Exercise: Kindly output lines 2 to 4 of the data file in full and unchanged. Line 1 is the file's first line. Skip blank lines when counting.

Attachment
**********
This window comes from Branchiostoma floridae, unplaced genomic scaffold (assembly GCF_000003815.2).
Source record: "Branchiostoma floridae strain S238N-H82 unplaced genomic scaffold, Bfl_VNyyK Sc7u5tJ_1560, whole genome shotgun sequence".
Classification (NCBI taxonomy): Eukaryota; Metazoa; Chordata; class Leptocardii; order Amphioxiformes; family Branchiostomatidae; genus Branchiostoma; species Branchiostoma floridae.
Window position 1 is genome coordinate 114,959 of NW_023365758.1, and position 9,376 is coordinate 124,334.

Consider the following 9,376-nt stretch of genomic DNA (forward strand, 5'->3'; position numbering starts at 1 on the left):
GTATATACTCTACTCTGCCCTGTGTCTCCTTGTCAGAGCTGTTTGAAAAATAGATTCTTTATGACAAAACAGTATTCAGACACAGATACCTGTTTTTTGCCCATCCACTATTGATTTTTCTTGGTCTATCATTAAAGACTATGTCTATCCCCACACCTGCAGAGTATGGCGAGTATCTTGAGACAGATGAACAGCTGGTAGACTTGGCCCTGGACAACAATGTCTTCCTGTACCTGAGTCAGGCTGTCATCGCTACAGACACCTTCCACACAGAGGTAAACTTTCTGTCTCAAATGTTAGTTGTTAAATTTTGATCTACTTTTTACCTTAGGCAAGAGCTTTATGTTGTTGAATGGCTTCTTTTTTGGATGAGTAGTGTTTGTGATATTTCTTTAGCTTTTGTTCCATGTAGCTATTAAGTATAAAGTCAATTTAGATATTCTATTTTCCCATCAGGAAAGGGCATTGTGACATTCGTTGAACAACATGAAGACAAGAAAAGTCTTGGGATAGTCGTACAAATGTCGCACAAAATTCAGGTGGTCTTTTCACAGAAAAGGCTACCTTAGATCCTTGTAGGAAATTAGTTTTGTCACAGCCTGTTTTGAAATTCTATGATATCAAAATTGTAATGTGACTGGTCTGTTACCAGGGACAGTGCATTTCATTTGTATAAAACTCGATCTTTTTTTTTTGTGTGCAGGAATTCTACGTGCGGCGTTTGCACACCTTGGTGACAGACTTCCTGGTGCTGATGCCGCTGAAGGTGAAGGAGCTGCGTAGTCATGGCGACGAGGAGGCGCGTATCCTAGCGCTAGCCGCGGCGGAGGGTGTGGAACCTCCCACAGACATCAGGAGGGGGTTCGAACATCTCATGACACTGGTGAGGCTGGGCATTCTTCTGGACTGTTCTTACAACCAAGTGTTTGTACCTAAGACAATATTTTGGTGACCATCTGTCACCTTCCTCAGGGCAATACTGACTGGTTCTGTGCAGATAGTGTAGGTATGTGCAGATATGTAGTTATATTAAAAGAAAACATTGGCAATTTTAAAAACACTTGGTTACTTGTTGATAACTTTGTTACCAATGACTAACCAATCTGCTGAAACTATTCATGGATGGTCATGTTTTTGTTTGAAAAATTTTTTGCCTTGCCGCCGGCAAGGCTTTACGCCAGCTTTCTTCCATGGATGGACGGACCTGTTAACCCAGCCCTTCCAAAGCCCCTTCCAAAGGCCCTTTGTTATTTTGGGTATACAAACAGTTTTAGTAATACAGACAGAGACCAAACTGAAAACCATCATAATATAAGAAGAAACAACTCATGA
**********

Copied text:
Source record: "Branchiostoma floridae strain S238N-H82 unplaced genomic scaffold, Bfl_VNyyK Sc7u5tJ_1560, whole genome shotgun sequence".
Classification (NCBI taxonomy): Eukaryota; Metazoa; Chordata; class Leptocardii; order Amphioxiformes; family Branchiostomatidae; genus Branchiostoma; species Branchiostoma floridae.
Window position 1 is genome coordinate 114,959 of NW_023365758.1, and position 9,376 is coordinate 124,334.